• We can code the micro:bit using the graphical Blocks Editor, but since this is PyCon, we will use MicroPython to program the micro:bit. [switch slides that show subset] It is a subset of python created specifically to run on a microcontroller. So how do we begin? [switch slides]

  • We can start coding from the official website (http://microbit.org/code/), or if you want to do it offline, you can use https://codewith.mu/#download. But today, we are going to use the emulator on Create With Code (https://create.withcode.uk/) to show the output on the big screen. To follow along the way, you can visit this github link over here. The source codes of the demonstrations that we will be showcasing later on, are already uploaded in the github link.

    [switch to site] So here we are at the site, we can see 2 lines of normal python code that we are all familiar with, and a few other features here. I’m going to run the code with ctrl+enter instead of pressing the button to speed things up.
    I can follow the instructions and input a name and it will do exactly what the code does.
    But I don’t see any micro:bit here. What I’m going to do is to first import everything from microbit [from microbit import *]. We know that microbit only have a small 5 by 5 display. So, we need to change the print function into display.scroll.
    I run the file again and input the name. Now you can see the words being displayed by scrolling through the display
    We have the output done. But our input is still a text box. While you can do this on the emulator, there isn’t really a textbox for you to fill in when you are dealing with the microbit in real life. So what inputs do we have?
    Now I will invite my colleague up…
  • (Pearlyn)
    Thank you Zilong. For the next segment, we will be looking at some of the basic components of micro:bit.

    Thus far, we have written some codes that make the micro:bit do something and produce some output. But what about getting the microbit to react and receive inputs? In normal programs, users enter input using the keyboard. For the micro:bit: we don't really see any keyboard...
    But we do see something else… [next slide]
  • (Pearlyn)
    In micro:bit, the most obvious mean of input will be these 2 buttons labelled A and B here. Pressing these buttons is equivalent to inputting values. In this case, a True value if the button is pressed, and a False value otherwise.
  • (Pearlyn)
    Besides is_pressed, we have other functions such as was_pressed and get_presses.
    As their names imply, was_pressed checks if the button was pressed since run-time. And if it was, a true value will be returned. Else, a false value will return.

    The function get_presses() however, has 2 functions. Firstly, it returns to us the total number of button presses. Secondly, it resets this total to a zero before returning.

    So, how do we get MicroPython to react to these buttons?
    It’s simple, like A,B,C actually. In fact, it’s exactly what I just said in English!
    Let’s go through this once by running through a quick code together
    (zilong switch to sites to do live code1)

  • (Zixin) To understand the following game, first we will start off with the basic concept of creating a variable, which in this case will be named ‘test’ and assign a respective image to it. Note that ‘Image’ is a built-in function in micro-python, and it takes arguments from left to right, top row to bottom row to create a 5 x 5 grid of varying intensities, with value 0 being lowest,or off, and 9 being the brightest. Hence, if I use display.show(Image( '07070:00000:00400:60006:06660')), can anyone guess what this is? Yep thats right, its a smiley face, Similarly, you can create an budget eiffel tower here or paint some abstract art with these functions, you can create endless images up to your imagination!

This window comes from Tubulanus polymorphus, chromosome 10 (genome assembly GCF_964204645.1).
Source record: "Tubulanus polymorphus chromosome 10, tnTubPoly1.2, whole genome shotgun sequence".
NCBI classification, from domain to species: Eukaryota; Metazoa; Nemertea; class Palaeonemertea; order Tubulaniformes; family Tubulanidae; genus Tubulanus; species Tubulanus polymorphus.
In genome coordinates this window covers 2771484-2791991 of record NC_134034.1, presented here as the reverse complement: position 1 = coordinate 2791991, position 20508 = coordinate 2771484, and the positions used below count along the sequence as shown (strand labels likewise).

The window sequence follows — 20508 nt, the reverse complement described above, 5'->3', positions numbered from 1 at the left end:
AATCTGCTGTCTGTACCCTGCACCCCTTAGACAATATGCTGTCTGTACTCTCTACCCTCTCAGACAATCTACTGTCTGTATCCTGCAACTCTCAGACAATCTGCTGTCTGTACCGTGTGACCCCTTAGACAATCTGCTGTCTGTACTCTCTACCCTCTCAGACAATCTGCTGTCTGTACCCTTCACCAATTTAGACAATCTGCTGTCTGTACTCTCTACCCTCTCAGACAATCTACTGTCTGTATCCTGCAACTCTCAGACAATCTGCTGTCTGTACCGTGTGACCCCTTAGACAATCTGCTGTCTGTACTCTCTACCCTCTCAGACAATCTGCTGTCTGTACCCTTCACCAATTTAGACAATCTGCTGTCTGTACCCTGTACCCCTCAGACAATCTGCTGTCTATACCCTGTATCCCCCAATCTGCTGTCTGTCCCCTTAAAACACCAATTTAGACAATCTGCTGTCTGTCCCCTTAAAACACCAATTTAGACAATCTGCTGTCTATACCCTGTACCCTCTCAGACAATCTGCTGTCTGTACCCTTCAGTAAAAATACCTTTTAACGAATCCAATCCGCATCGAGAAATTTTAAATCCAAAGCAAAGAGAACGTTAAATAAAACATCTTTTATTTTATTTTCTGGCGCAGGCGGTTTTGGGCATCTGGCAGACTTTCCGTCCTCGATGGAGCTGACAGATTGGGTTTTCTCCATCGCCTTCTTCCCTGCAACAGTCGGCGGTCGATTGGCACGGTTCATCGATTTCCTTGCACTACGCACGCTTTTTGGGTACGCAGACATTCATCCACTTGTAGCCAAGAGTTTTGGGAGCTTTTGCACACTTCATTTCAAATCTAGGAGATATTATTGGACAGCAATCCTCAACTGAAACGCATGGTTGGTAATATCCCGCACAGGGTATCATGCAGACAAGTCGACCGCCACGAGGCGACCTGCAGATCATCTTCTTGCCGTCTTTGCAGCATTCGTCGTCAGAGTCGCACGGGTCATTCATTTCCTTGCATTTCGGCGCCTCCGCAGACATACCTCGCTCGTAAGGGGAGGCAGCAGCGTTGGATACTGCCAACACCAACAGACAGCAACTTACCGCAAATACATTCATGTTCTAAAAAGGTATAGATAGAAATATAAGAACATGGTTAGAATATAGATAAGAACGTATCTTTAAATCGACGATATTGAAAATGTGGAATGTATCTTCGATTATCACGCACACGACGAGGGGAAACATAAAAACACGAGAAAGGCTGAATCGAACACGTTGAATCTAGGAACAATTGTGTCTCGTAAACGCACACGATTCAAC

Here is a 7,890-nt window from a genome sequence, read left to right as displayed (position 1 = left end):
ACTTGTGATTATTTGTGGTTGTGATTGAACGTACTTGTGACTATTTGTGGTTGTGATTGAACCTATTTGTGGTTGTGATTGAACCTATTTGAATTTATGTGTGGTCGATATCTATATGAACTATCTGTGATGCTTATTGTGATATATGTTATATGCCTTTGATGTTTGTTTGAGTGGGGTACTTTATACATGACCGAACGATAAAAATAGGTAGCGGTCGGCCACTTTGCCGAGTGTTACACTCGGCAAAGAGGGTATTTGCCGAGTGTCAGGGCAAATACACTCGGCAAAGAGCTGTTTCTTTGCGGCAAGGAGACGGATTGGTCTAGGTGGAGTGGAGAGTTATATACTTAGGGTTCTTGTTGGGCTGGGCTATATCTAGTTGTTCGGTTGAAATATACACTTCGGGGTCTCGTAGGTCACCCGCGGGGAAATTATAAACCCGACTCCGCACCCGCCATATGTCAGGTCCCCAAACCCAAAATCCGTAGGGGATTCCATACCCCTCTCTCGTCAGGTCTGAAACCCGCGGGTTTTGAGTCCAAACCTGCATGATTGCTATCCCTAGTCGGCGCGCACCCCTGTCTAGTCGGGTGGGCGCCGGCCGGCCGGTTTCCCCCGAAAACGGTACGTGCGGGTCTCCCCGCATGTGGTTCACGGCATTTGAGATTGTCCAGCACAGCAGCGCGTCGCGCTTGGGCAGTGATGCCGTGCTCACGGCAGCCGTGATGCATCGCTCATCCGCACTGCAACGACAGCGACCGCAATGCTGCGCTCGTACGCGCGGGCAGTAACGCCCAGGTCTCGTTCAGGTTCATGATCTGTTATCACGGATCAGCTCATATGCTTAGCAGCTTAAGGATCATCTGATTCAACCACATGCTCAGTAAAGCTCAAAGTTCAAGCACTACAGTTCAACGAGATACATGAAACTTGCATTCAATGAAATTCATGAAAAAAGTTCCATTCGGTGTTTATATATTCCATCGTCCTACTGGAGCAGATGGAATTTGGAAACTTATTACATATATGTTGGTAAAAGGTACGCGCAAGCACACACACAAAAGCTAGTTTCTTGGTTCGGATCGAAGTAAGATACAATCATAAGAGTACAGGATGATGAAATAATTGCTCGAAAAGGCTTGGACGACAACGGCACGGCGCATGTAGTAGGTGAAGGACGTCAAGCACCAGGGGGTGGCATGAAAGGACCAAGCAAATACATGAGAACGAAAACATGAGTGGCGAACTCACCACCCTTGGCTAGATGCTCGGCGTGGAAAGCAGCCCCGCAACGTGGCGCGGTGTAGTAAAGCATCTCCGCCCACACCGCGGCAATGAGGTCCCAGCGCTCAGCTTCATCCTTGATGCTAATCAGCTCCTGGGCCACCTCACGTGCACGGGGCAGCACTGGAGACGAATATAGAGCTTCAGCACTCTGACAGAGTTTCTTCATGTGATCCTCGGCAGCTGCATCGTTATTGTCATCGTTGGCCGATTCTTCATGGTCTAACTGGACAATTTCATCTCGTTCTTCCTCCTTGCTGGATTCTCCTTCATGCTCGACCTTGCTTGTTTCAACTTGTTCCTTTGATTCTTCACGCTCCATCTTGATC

• (Zixin) To understand the following game, first we will start off with the basic concept of creating a variable, which in this case will be named ‘test’ and assign a respective image to it. Note that ‘Image’ is a built-in function in micro-python, and it takes arguments from left to right, top row to bottom row to create a 5 x 5 grid of varying intensities, with value 0 being lowest,or off, and 9 being the brightest. Hence, if I use display.show(Image( '07070:00000:00400:60006:06660')), can anyone guess what this is? Yep thats right, its a smiley face, Similarly, you can create an budget eiffel tower here or paint some abstract art with these functions, you can create endless images up to your imagination!

  • For example, we can create a simple asteroid game using some python and a few minutes. To make a beautiful painting, we first need to have an empty canvas, and that is the same for python. For creating the game background for it to play on, we will first have to initialise a set of grids. Let us briefly import the microbit library, and the random module here to create the positions of the asteroids, because a game where the asteroids fall from only one place would be a bit boring to say the least. Since python is an object-oriented programming language, we will start by defining 2 variables, the asteroids, and the spaceship, as each holding a different value. So, after we define the variables, the asteroids, being generated at random, will move down every 0.7s in successive motion or through what we call loops. So grid 3, being the top grid, would be shifted down to the 2nd grid, and the 2nd grid would be shifted down to the first grid, down to 0. In doing so, the integer values each asteroid carries are carried over to the subsequent grid, thus forming a moving frame. And eventually right before the end of a loop, if the asteroid is right on top of the spaceship, then at the next instance, the value of asteroid that will carried downwards will not tally with the initial value of the spaceship grid, and if we look at line 13, if the value of the grid on top of the spaceship is 4, which is the inherent value of asteroids, it would be different from the 9 that the spaceship holds. And thus it will issue a ‘break’ command and the game will end. Simple as that.